Even in fields that don’t end up in the news or have direct medical impact, the effects of a retraction can be broad and disconcerting. When a lab at the Scripps Research Institute had to retract five papers because of a software error, hundreds of other researchers who based their work on those findings, and who used the same software, were affected. When the proverbial giants on whose shoulders scientists stand turn out to be a house of cards, years of effort can go down the drain.
For those providing the funding, like foundations and the federal government, events like this present a further justification to tighten the purse strings, and for the general public, they serve to deepen the distrust of science and increase the reluctance to support audacious (and economically and medically important) projects. This is not a PR crisis borne out of the actions of greedy charlatans or “nutty professors” – they are but a highly visible minority. The real problems for research reproducibility have to do with how we handle data, and are much more benign – and controllable.
Openness to the rescue?
As I reported last week, blind trust in black box scientific software is one part of the problem. Users of such software may not fully understand how the scientific sausage they end up with is made. Om has written about the deterministic influence big social data can have on people and businesses. As the velocity and volume of data have increased, the practices of science have struggled to keep pace. (I will discuss some potential solutions to the data-credibility problem in a separate post tomorrow.)
The question of whether the retraction and irreproducibility epidemic is spreading is akin to the debate over whether spiking autism or ADHD rates, for example, are real or the result of better diagnoses. The recent insight that retractions are correlated with impact factor (a measure of journal prestige derived from the number of citations papers in journals receive) seems to suggest that much of the most valued and publicized science could be less than trustworthy. (Retractions can result from innocuous omissions or malfunctioning equipment as well as more severe and willful acts like plagiarism or fraud.)
Some see the phenomenon not as an epidemic but as a rash, a sign that the research ecosystem is getting healthier and more transparent. Openness is indeed a much-touted solution to the woes of science, with even the White House mandating an open data policy for government agencies; the National Institutes of Health (the major biomedical research funder in the U.S.) and many foundations already require research they fund to be publicly accessible.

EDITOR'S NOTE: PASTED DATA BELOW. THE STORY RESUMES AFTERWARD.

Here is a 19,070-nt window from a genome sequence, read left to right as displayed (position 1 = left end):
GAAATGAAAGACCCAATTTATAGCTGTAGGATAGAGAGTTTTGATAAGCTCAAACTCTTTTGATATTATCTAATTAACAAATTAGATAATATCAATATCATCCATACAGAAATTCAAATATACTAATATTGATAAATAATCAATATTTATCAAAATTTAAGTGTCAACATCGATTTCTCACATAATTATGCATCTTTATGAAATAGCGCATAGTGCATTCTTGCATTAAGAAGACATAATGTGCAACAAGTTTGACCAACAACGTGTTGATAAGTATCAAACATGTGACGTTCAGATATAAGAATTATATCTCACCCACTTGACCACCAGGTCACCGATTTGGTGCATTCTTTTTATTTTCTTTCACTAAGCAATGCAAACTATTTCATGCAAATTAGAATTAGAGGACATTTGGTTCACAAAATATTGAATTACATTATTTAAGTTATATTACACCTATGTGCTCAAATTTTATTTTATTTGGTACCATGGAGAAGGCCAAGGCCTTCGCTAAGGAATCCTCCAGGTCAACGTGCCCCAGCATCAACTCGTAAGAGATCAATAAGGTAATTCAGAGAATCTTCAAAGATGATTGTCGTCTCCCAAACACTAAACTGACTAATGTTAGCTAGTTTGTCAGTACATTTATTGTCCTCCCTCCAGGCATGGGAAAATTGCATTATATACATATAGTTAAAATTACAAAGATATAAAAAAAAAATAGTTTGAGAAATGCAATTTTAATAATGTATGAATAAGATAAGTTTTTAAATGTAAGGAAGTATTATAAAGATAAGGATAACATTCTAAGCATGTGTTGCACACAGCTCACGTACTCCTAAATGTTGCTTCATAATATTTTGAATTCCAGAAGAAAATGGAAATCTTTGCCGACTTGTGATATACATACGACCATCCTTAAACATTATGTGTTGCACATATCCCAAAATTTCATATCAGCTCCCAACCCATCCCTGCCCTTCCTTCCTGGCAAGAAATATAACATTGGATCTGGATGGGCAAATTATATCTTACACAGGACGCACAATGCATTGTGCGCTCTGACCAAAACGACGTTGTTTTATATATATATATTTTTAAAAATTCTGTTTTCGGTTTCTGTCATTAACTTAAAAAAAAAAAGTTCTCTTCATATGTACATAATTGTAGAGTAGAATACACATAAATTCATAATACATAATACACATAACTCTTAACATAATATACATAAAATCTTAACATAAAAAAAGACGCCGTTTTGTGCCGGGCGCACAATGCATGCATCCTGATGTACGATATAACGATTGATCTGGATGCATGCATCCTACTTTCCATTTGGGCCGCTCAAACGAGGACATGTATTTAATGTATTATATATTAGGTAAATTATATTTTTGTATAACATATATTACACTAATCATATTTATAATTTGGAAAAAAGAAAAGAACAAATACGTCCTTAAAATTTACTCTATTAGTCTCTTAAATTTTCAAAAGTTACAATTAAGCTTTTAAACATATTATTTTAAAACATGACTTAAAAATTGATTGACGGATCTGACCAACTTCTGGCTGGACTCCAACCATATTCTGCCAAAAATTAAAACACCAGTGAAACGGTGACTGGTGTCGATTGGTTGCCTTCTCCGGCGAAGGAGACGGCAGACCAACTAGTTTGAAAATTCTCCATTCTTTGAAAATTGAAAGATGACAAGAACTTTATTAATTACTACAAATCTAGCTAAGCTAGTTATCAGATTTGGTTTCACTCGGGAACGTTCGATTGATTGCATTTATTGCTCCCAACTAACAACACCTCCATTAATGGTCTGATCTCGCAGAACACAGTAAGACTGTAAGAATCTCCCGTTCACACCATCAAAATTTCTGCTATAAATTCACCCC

Efforts to combat seedy science are popping up at an almost viral pace. A new Center for Open Science has launched at the University of Virginia, and the twitterati of the ScienceOnline un-conference spearhead a number of initiatives to improve the practice, publishing and communication of science.
Motivation through tastier carrots
Many in these communities point to a broken incentive structure as the source of compromised science. Novel, “breakthrough” results are rewarded, though the foundation of science rests in the power of real physical phenomena to be experimentally replicated. If the best research – the real McCoys in a sea of trendy one-hit wonders – can be identified and rewarded, science, industry and the public stand to benefit. The challenge is finding predictors of high-quality research, beyond the traditional impact factor metric.
Much like scientists can rapidly sequence the genetic code of new influenza strains like H7N9, they are also starting to identify systemic frailties, attitudes and entrenched practices, and take measures to inoculate science against them. Stay tuned for tomorrow’s post, which will cover three remedies to tame the epidemic and revitalize reproducible research.